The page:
Global Alliance on Health and Pollution

Global Alliance on Health and Pollution

In 2008, Pure Earth began efforts to create a global alliance to support the cleanup and elimination of legacy pollution in the developing world. The Global Alliance on Health and Pollution (GAHP) was formed in 2012 with Pure Earth serving as Secretariat.

The Global Alliance on Health and Pollution (GAHP) is a collaborative body tasked with coordinating resources and activities on chemicals, wastes and toxic pollution in low- and middle-income countries. GAHP envisions a world safe from toxic pollution. Its mission is to help low- and middle-income countries clean up legacy toxic hotspots, prevent re-contamination and guard against future pollution.

Currently, the GAHP has 24 members: three multilateral development banks (Asian Development Bank, Inter-American Development Bank and the World Bank), two bilateral agencies (the European Commission and Deutsche Gesellschaft für Internationale Zusammenarbeit (GIZ), nine Ministries of Environment (Cameroon, Indonesia, Ghana, Madagascar, Mexico, Peru, the Philippines, Senegal and Uruguay), the Ministry of Health of Tajikistan, two city governments (Buenos Aires and Montevideo), four NGOs (Pure Earth, KPBB, the Cyrus R. Vance Center for International Justice and Fundación Chile), and three UN agencies (the UN Development Program, the UN Industrial Development Organization and the UN Environment Program). GAHP activities are implemented by the Secretariat, currently hosted by Pure Earth, and governed by an Executive Committee.  A Technical Advisory Group provides key technical expertise and advice to GAHP operations and activities. Currently, the GAHP is supported by financing from the European Commission and the World Bank.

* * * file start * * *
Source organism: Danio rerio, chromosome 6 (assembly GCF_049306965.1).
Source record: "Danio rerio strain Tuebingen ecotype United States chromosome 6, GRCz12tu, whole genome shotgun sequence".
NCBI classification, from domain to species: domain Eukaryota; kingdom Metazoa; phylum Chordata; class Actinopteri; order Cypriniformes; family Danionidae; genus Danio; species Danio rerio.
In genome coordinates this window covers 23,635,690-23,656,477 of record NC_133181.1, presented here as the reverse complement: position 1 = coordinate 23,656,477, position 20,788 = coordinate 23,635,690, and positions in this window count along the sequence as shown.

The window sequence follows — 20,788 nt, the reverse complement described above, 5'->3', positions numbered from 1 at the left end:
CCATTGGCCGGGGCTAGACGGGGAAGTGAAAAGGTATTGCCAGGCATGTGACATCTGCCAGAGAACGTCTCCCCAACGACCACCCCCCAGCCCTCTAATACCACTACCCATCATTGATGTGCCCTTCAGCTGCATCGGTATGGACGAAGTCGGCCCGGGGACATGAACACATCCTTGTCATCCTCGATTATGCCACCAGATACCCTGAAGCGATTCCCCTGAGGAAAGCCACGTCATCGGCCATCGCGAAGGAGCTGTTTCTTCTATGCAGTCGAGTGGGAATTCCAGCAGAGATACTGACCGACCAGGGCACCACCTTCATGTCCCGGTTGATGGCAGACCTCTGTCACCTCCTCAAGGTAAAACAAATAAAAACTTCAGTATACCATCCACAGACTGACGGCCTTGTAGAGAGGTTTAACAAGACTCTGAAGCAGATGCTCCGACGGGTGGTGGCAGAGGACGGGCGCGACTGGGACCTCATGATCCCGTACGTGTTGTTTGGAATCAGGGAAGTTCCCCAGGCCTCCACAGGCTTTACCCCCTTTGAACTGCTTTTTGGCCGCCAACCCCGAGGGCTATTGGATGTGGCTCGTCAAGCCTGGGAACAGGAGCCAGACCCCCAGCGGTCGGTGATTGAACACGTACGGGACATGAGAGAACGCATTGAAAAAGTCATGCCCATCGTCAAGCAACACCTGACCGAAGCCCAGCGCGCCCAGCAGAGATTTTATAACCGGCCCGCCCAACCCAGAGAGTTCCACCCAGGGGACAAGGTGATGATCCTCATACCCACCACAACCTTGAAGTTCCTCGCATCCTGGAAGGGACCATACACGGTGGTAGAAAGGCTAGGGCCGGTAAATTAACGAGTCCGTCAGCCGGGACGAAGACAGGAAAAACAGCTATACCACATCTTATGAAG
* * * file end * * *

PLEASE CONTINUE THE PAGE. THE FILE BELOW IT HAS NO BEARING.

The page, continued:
GAHP’S Main Objectives:

  1. To raise awareness about chemicals, wastes and toxic pollution, its human health and environmental impacts and promote mainstreaming into development agendas/strategies;
  2. To assist low- and middle-income countries to take concrete action to address chemicals, wastes and toxic pollution and their impacts on human health, including remediation and prevention of future contamination; and
  3. To ensure integration with ongoing and future international efforts on chemicals and hazardous wastes to minimize gaps, reduce duplication of effort, and maximize resources.